“It is official, alignment of NASA’s James Webb Space Telescope is now complete. The alignment of the telescope across all of Webb’s instruments can be seen in a series of images that captures the observatory’s full field of view.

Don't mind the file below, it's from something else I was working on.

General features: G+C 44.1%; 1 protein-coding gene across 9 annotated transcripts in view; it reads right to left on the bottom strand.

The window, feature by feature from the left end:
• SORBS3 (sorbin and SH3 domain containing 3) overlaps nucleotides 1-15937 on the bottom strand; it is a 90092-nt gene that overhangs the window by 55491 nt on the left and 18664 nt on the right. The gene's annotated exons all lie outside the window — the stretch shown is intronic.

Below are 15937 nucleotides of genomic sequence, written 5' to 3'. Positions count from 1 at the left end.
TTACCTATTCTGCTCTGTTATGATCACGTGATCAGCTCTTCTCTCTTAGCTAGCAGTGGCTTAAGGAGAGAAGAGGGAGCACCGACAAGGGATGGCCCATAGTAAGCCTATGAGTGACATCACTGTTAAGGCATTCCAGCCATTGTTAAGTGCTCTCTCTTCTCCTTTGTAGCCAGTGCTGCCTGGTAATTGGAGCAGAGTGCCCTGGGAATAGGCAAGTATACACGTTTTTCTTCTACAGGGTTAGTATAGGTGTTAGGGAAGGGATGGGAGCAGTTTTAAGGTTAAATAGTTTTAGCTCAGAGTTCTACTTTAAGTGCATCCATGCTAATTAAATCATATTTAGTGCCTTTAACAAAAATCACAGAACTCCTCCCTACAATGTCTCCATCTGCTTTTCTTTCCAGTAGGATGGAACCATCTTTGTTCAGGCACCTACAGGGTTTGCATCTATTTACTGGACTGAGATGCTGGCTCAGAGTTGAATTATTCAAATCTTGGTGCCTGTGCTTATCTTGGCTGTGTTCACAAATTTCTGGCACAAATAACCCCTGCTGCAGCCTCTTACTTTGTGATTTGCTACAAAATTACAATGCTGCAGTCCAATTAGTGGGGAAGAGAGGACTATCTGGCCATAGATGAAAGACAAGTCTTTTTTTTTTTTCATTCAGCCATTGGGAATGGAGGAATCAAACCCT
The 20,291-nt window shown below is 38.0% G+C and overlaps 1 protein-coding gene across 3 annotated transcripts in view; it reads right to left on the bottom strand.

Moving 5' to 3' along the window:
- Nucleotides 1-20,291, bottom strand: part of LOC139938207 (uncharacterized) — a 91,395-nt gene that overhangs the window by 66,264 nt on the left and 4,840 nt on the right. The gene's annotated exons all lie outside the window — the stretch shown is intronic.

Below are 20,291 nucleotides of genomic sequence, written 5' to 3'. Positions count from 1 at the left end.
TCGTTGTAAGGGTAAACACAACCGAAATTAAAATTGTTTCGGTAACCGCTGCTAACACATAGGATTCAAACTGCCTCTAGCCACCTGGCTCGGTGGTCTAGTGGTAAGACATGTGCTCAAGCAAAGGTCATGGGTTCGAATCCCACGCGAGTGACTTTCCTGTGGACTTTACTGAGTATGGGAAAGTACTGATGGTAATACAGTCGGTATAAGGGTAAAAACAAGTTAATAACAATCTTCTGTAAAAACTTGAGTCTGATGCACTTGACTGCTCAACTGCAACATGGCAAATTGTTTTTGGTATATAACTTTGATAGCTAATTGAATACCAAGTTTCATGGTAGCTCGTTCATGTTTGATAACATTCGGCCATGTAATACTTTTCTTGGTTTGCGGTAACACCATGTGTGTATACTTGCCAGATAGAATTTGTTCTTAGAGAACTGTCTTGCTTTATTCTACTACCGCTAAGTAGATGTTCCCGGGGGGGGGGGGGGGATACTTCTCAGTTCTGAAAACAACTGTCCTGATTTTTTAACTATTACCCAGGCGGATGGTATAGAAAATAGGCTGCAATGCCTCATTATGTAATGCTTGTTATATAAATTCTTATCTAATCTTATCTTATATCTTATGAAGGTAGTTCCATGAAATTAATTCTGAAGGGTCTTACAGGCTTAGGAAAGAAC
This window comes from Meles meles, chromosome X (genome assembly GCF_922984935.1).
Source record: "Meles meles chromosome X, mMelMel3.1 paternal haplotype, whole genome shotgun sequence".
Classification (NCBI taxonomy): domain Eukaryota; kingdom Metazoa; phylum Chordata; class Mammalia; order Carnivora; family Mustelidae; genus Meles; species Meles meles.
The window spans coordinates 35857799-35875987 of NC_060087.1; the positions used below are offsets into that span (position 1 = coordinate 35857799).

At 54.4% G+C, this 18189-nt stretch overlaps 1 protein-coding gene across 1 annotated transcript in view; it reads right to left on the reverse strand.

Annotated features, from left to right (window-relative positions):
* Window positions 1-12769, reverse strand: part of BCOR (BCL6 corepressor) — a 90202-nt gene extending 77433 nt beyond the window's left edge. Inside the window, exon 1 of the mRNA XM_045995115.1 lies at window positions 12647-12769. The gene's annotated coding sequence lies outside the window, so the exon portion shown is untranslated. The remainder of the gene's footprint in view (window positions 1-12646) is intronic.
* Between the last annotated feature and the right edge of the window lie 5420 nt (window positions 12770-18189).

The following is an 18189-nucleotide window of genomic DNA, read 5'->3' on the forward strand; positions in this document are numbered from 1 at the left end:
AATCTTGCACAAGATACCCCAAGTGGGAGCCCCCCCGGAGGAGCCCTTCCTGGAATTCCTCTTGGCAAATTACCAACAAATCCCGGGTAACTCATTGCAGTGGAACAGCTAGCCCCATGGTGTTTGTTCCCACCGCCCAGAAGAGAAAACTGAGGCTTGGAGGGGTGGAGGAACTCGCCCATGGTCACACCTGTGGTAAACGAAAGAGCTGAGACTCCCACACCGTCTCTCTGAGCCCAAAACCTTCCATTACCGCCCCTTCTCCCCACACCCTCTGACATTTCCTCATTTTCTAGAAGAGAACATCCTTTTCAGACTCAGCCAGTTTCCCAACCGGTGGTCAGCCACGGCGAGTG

Featured in this video are engineering images demonstrating the sharp focus of each instrument. For this test, Webb pointed at part of the Large Magellanic Cloud, a small satellite galaxy of the Milky Way, providing a dense field of hundreds of thousands of stars across all the observatory’s sensors. The sizes and positions of the images shown depict the relative arrangement of each of Webb’s instruments in the telescope’s focal plane, each pointing at a slightly offset part of the sky relative to one another. Webb’s three imaging instruments are NIRCam (images shown here at a wavelength of 2 microns), NIRISS (image shown here at 1.5 microns), and MIRI (shown at 7.7 microns, a longer wavelength revealing emission from interstellar clouds as well as starlight). NIRSpec is a spectrograph rather than imager but can take images, such as the 1.1 micron image shown here, for calibrations and target acquisition. The dark regions visible in parts of the NIRSpec data are due to structures of its microshutter array, which has several hundred thousand controllable shutters that can be opened or shut to select which light is sent into the spectrograph. Lastly, Webb’s Fine Guidance Sensor tracks guide stars to point the observatory accurately and precisely; its two sensors are not generally used for scientific imaging but can take calibration images such as those shown here. This image data is used not just to assess image sharpness but also to precisely measure and calibrate subtle image distortions and alignments between the instrument sensors as part of Webb’s overall instrument calibration process.”